Young Deja: Hannah Kring
Preston: Parker Gates
Liana: McKenna Carlson
Grant: Garrett Hale
Brinley: Ellie Kunnari
Jack: Jayden Hawley
Gracelyn: Marlee Trent
Emma: Ava Mitchell
April: Julia Hughes
Miles: Jack Maplethorpe
Sadie: Morgan Goldberg
Liam: Brody Serafin
Quinn: Hannah Baldwin
Remi: Bailey Hall
Sheri Snap: Lizzie Bonifasi
Shawna Snap: Lexi Woods
Sarah Snap: Sydnee Pelchat
Skyla Snap: Marissa Myers
Sophie Snap: Abby Chazan
Sibyl Snap: Kaitlyn Temple
Mom: Carrie Klofach
Dad: Matt Newhard
Mrs. Belanger: Julie Baldwin
photo by Carly Weekley
Click here for more information on this production that runs through January 28th.
"...Erma Bombeck was a household name and the voice of reason for housewives and homemakers across the country....uncanny ability to write in her syndicated columns and books what people across America were thinking. Fountain Hills Theater presents the Valley premiere...which features...Cathy Dresbach, as Bombeck. While the one act play may be slight, Dresbach's wry delivery and ability to breath life into the somewhat disjointed script results in a fun romp through the past...does a fairly good job of painting the backstory to how Bombeck became a success while folding in many of her funny lines and quotable quips. But there aren't a lot of layers or much substance in the show, which barely runs over an hour. ...What's also missing is any drama or a more in-depth account of the trials and tribulations she went through to become as successful as she did. ...Director Ben Tyler and Dresbach do a good job bringing a liveliness to this slightly static show. ...Dresbach is a gifted comic and knows how to deliver some of Bombeck's most famous lines to get laughs.... " -Gil Benbrook, Talkin' Broadway (click here to read the complete review)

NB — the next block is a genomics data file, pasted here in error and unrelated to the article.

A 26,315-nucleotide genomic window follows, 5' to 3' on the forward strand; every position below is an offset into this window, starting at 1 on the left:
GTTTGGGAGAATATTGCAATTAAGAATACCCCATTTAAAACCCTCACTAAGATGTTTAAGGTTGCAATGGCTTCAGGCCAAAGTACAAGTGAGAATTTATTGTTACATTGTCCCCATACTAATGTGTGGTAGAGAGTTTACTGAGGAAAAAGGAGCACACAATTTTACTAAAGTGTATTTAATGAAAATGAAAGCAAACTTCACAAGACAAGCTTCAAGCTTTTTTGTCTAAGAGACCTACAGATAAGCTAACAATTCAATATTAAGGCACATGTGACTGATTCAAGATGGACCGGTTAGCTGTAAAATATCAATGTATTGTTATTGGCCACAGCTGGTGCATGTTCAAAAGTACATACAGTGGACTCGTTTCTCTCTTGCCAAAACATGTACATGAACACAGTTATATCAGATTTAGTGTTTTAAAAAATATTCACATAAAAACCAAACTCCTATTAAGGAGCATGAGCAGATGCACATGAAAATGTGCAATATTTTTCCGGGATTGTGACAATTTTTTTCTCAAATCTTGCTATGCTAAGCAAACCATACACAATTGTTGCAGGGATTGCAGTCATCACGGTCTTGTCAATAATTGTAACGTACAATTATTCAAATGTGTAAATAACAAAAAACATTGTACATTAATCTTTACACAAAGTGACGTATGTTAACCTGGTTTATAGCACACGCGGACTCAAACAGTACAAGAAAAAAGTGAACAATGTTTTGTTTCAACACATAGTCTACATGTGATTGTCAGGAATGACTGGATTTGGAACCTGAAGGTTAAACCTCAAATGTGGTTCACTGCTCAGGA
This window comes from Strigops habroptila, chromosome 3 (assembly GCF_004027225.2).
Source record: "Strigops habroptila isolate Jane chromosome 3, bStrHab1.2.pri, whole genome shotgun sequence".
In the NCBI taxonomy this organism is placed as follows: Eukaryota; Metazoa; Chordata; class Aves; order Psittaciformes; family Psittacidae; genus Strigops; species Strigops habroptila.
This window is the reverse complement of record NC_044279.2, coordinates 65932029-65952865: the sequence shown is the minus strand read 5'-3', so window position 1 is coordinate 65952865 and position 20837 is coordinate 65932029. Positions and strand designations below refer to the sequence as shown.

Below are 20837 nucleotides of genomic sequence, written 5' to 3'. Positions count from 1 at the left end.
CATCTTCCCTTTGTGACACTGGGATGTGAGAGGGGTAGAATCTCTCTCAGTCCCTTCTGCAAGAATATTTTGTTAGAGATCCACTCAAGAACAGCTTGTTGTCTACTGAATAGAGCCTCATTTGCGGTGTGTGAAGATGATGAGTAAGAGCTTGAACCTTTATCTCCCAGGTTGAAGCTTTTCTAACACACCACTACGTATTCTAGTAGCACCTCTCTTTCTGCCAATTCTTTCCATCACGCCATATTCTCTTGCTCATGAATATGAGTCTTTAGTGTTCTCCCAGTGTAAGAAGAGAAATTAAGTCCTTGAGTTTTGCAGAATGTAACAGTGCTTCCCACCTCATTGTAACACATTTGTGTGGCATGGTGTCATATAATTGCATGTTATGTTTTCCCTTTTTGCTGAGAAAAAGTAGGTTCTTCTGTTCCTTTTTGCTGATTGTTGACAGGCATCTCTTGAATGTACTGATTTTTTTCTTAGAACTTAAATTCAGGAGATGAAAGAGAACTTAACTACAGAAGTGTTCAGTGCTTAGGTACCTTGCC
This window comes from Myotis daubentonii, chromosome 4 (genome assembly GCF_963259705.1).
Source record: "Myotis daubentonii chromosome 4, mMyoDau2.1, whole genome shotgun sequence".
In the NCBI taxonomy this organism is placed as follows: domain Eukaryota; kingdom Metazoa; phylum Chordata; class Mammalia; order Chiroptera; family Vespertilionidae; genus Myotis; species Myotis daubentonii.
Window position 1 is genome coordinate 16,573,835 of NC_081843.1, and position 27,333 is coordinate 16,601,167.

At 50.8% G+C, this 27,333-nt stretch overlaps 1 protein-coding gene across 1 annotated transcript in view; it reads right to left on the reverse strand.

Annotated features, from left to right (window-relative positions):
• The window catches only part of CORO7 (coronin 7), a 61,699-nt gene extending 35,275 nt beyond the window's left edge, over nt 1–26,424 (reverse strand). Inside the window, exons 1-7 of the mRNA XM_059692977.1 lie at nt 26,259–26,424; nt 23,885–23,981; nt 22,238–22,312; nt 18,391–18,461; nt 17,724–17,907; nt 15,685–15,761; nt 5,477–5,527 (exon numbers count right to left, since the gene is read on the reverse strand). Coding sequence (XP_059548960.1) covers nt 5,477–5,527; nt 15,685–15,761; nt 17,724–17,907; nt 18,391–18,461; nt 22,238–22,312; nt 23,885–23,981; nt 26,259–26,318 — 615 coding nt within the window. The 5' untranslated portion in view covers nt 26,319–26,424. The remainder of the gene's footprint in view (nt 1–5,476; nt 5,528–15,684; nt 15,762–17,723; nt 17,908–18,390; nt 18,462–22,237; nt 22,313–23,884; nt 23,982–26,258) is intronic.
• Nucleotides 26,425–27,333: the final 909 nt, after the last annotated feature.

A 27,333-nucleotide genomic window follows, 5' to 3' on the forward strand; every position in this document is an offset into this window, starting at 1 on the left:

Wednesday, January 17, 2018